Everybody’s got something to Hide except for me and my Rodney

catbrain.jpg ACT’s descent into the twilight world of the climate cranks continues apace. Yesterday’s Herald quoted their esteemed leader and ballroom dancer, Rodney Hide, describing climate change and global warming as a hoax during Tuesday’s debate on the ETS legislation:

“The data and the hypothesis do not hold together. Al Gore is a phoney and a fraud on this issue and the emissions trading scheme is a worldwide scam and a swindle.”

Here we have the leader of a party that aspires to playing a role in the next government calling Gore a phoney and fraud. I wonder why he didn’t mention that Gore’s fat? So what is ACT policy on climate change? I went digging.

Continue reading “Everybody’s got something to Hide except for me and my Rodney”

White light/white heat

NZETS.jpg The proposed Emissions Trading Scheme (ETS) is under intense scrutiny at the moment. Lobbyists, economists and politicians are all pounding their respective beats, and as is usual in these matters, a great deal more heat than light is being shed on the proposed legislation. At the beginning of the week, the government’s climate change leadership forum – the great and the good of the business world – announced that it supported the broad outline of the ETS with some caveats (announcement, Herald), only for Business NZ to promptly withdraw its support. Then the Sustainability Council of NZ published a report [PDF] criticising the way that the ETS transfers revenue from consumers to key industries – especially agriculture – and warned that it wouldn’t do enough to reduce emissions. Not to be outdone, the NZ Institute for Economic Research produced its own report [PDF], warning that the scheme would do little good and cost the economy billions, and advising that we shold do nothing except buy Kyoto compliance on the world market. ACT leader Rodney Hide then announced that “the Government’s ETS is a crock and should be dumped.” There are now rumours that the government is running scared, and might delay implementing the petrol and fuels part of the scheme to avoid frightening consumers in the run up to the election. So, who’s right? Is Rodney’s incisive analysis on the money?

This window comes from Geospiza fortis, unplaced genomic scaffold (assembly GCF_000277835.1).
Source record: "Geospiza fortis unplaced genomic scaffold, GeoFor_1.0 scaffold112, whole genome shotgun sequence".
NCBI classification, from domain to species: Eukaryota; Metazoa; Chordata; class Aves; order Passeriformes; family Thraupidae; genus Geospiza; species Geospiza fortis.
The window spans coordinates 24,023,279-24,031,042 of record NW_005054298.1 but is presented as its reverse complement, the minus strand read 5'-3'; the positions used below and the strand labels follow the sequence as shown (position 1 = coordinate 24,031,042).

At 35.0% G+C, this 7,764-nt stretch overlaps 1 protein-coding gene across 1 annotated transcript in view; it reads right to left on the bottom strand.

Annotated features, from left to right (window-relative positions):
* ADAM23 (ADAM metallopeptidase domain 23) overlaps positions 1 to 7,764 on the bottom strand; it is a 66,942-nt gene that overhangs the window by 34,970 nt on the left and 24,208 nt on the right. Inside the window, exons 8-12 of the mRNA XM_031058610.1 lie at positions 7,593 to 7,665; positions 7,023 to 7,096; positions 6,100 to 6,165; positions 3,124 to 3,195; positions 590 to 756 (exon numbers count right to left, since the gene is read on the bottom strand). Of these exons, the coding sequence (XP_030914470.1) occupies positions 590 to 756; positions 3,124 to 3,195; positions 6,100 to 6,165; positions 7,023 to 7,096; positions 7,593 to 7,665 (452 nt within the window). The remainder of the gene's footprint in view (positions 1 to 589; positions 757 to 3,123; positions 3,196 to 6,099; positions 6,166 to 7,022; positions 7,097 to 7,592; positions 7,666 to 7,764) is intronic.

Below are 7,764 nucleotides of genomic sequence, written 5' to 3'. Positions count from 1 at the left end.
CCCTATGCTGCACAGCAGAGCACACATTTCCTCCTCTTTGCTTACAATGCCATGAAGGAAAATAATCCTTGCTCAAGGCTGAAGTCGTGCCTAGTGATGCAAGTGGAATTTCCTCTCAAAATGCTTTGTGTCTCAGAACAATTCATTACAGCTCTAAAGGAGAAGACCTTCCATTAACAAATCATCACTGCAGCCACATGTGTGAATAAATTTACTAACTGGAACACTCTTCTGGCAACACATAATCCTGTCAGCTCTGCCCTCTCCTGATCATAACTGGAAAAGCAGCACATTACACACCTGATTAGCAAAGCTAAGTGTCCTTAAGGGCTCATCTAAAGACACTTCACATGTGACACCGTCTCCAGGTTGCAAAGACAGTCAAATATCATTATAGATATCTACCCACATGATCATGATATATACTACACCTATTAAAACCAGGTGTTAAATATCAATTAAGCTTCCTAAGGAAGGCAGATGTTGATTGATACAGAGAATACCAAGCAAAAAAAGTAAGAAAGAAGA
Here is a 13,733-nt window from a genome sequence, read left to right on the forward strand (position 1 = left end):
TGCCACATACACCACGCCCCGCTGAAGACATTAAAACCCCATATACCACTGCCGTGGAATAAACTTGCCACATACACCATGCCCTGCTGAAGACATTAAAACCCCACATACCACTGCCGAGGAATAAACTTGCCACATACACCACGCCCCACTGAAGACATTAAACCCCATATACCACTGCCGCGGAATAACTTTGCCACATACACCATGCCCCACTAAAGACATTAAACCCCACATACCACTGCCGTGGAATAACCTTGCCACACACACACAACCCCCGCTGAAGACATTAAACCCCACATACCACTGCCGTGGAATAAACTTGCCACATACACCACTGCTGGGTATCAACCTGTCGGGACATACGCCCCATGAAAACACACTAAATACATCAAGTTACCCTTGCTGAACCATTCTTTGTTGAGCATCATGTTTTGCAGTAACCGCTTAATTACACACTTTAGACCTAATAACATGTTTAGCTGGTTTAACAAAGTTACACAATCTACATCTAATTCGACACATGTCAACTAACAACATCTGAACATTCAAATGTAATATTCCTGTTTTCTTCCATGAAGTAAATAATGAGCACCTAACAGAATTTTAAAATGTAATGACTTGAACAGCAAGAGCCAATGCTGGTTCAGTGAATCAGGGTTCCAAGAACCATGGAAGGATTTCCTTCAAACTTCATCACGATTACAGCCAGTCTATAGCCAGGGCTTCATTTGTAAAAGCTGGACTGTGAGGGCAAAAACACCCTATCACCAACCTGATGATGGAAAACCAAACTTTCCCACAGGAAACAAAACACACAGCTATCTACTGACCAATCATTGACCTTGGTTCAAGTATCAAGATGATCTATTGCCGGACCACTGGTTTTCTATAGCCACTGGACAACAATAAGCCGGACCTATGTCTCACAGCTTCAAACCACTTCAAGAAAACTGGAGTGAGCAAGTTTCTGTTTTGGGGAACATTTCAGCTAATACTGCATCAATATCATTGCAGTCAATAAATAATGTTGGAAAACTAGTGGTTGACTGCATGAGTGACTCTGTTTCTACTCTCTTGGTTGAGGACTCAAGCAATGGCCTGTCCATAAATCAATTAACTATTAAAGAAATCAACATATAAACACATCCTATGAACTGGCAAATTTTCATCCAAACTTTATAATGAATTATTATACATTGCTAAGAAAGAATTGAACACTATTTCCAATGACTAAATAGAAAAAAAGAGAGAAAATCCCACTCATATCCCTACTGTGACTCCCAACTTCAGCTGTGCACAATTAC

Continue reading “White light/white heat”